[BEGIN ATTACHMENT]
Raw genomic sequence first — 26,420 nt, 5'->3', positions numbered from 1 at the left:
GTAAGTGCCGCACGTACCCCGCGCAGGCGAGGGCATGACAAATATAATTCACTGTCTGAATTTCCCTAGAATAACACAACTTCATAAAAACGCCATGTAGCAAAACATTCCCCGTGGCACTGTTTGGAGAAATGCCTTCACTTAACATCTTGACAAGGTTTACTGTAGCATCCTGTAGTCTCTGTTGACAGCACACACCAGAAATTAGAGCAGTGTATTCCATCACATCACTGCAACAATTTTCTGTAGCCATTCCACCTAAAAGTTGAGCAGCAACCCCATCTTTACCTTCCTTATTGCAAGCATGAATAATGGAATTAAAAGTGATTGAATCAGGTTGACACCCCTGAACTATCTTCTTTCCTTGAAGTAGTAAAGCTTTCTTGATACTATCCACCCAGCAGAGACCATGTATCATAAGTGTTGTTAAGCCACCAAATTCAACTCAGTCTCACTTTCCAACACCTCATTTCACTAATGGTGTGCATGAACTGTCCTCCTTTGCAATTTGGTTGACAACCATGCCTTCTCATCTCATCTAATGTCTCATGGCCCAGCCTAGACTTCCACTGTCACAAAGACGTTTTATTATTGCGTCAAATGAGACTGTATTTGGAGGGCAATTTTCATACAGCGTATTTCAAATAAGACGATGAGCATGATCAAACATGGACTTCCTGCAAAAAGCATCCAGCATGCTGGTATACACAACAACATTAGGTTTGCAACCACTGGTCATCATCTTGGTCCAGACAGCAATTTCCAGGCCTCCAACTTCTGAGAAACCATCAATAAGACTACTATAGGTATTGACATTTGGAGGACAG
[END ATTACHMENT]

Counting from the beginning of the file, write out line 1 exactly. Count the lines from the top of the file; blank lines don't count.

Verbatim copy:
Raw genomic sequence first — 26,420 nt, 5'->3', positions numbered from 1 at the left: